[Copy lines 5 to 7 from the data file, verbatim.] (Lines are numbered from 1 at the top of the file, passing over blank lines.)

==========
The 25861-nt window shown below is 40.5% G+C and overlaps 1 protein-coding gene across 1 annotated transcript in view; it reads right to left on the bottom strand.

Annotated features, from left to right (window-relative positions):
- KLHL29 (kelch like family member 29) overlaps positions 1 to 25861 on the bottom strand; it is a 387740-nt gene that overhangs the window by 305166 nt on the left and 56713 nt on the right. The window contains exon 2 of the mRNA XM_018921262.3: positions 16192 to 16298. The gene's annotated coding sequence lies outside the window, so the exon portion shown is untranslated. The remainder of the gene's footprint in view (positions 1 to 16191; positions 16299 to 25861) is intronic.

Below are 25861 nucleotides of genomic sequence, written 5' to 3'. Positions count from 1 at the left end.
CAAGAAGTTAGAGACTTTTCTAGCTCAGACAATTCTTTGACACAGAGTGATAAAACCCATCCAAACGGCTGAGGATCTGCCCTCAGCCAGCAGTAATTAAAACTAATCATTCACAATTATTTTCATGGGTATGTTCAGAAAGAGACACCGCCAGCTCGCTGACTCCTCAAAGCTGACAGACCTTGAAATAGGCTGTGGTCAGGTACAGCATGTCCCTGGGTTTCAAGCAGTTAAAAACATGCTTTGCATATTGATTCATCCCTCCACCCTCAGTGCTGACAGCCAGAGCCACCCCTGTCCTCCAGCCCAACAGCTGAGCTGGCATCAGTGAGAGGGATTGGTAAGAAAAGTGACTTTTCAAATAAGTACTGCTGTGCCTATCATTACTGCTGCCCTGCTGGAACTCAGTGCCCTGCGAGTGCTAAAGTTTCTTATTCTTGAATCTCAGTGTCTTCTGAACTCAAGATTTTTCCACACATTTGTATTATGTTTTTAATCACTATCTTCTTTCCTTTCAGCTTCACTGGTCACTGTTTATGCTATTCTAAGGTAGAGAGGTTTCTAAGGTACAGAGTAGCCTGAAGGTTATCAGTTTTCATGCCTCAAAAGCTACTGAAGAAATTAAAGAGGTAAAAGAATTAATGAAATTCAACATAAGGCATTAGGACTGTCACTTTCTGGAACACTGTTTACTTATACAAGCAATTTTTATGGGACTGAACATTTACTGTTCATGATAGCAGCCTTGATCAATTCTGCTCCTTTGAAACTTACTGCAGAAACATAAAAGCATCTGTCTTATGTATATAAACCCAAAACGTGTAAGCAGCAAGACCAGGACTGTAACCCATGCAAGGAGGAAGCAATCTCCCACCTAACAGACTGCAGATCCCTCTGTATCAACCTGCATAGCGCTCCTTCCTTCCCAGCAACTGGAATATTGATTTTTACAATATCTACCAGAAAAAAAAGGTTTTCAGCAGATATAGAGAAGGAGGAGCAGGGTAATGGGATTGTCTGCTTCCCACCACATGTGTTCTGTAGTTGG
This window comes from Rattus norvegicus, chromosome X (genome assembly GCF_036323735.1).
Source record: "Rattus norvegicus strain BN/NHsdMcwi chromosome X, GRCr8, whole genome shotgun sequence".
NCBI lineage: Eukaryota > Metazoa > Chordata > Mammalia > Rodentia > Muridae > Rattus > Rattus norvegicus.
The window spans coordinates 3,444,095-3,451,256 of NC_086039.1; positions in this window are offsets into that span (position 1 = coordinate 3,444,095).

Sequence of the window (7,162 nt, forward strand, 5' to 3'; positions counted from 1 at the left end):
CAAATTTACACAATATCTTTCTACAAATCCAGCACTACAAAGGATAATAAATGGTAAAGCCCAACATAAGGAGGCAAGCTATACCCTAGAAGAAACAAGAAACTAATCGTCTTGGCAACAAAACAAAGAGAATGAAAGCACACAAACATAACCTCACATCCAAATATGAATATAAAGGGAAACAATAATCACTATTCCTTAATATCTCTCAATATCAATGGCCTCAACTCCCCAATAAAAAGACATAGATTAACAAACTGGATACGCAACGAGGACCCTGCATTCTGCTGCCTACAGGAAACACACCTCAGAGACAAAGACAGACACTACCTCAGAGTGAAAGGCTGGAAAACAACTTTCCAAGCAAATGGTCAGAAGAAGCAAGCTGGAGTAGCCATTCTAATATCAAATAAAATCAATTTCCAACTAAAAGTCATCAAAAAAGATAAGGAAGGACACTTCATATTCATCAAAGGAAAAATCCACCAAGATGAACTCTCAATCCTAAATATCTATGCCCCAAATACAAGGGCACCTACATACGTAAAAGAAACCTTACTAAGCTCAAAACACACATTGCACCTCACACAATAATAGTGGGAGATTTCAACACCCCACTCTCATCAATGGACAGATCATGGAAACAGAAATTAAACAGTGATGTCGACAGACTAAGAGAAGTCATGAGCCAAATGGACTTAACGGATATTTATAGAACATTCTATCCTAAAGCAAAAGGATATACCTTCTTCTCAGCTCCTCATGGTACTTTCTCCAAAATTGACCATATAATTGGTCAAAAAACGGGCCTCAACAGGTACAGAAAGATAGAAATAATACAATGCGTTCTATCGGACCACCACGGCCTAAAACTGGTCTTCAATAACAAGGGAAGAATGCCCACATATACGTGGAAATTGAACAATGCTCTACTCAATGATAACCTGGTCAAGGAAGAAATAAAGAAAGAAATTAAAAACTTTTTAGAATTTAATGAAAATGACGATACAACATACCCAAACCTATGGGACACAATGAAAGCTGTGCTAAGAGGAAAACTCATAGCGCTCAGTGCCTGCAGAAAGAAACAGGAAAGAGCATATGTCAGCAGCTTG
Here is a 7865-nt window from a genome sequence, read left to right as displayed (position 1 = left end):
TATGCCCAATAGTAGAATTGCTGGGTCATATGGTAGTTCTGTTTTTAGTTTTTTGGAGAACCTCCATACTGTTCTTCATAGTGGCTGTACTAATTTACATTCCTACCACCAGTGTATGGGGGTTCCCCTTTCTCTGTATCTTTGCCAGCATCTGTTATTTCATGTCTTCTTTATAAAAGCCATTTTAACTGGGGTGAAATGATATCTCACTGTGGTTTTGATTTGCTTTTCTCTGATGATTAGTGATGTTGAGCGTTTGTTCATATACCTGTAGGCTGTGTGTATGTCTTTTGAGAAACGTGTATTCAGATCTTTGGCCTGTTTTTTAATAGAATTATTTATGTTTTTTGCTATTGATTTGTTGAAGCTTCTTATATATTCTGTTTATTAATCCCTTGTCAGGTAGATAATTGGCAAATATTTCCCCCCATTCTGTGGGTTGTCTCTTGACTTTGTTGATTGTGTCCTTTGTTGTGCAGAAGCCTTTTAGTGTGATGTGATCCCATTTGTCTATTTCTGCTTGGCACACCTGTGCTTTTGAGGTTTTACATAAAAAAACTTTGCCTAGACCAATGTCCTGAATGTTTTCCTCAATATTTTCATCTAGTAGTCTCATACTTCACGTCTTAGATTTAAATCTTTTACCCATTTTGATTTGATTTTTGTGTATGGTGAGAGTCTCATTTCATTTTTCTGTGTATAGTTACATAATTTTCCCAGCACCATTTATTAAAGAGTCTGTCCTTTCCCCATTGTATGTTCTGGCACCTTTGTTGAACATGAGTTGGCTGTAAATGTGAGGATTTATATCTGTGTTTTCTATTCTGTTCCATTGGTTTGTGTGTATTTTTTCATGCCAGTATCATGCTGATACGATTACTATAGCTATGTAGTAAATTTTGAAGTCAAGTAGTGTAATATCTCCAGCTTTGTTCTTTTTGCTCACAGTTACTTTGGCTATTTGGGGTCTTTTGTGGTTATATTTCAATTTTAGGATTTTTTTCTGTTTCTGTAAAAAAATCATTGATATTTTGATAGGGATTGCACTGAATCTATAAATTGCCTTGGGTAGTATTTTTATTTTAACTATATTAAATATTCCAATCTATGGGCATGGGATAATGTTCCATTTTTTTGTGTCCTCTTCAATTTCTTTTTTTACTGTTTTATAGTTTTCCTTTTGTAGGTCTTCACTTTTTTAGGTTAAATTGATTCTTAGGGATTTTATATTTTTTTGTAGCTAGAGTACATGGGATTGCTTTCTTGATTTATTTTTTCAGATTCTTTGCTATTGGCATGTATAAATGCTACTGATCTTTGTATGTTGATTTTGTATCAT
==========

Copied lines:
CAAGAAGTTAGAGACTTTTCTAGCTCAGACAATTCTTTGACACAGAGTGATAAAACCCATCCAAACGGCTGAGGATCTGCCCTCAGCCAGCAGTAATTAAAACTAATCATTCACAATTATTTTCATGGGTATGTTCAGAAAGAGACACCGCCAGCTCGCTGACTCCTCAAAGCTGACAGACCTTGAAATAGGCTGTGGTCAGGTACAGCATGTCCCTGGGTTTCAAGCAGTTAAAAACATGCTTTGCATATTGATTCATCCCTCCACCCTCAGTGCTGACAGCCAGAGCCACCCCTGTCCTCCAGCCCAACAGCTGAGCTGGCATCAGTGAGAGGGATTGGTAAGAAAAGTGACTTTTCAAATAAGTACTGCTGTGCCTATCATTACTGCTGCCCTGCTGGAACTCAGTGCCCTGCGAGTGCTAAAGTTTCTTATTCTTGAATCTCAGTGTCTTCTGAACTCAAGATTTTTCCACACATTTGTATTATGTTTTTAATCACTATCTTCTTTCCTTTCAGCTTCACTGGTCACTGTTTATGCTATTCTAAGGTAGAGAGGTTTCTAAGGTACAGAGTAGCCTGAAGGTTATCAGTTTTCATGCCTCAAAAGCTACTGAAGAAATTAAAGAGGTAAAAGAATTAATGAAATTCAACATAAGGCATTAGGACTGTCACTTTCTGGAACACTGTTTACTTATACAAGCAATTTTTATGGGACTGAACATTTACTGTTCATGATAGCAGCCTTGATCAATTCTGCTCCTTTGAAACTTACTGCAGAAACATAAAAGCATCTGTCTTATGTATATAAACCCAAAACGTGTAAGCAGCAAGACCAGGACTGTAACCCATGCAAGGAGGAAGCAATCTCCCACCTAACAGACTGCAGATCCCTCTGTATCAACCTGCATAGCGCTCCTTCCTTCCCAGCAACTGGAATATTGATTTTTACAATATCTACCAGAAAAAAAAGGTTTTCAGCAGATATAGAGAAGGAGGAGCAGGGTAATGGGATTGTCTGCTTCCCACCACATGTGTTCTGTAGTTGG
This window comes from Rattus norvegicus, chromosome X (genome assembly GCF_036323735.1).
Source record: "Rattus norvegicus strain BN/NHsdMcwi chromosome X, GRCr8, whole genome shotgun sequence".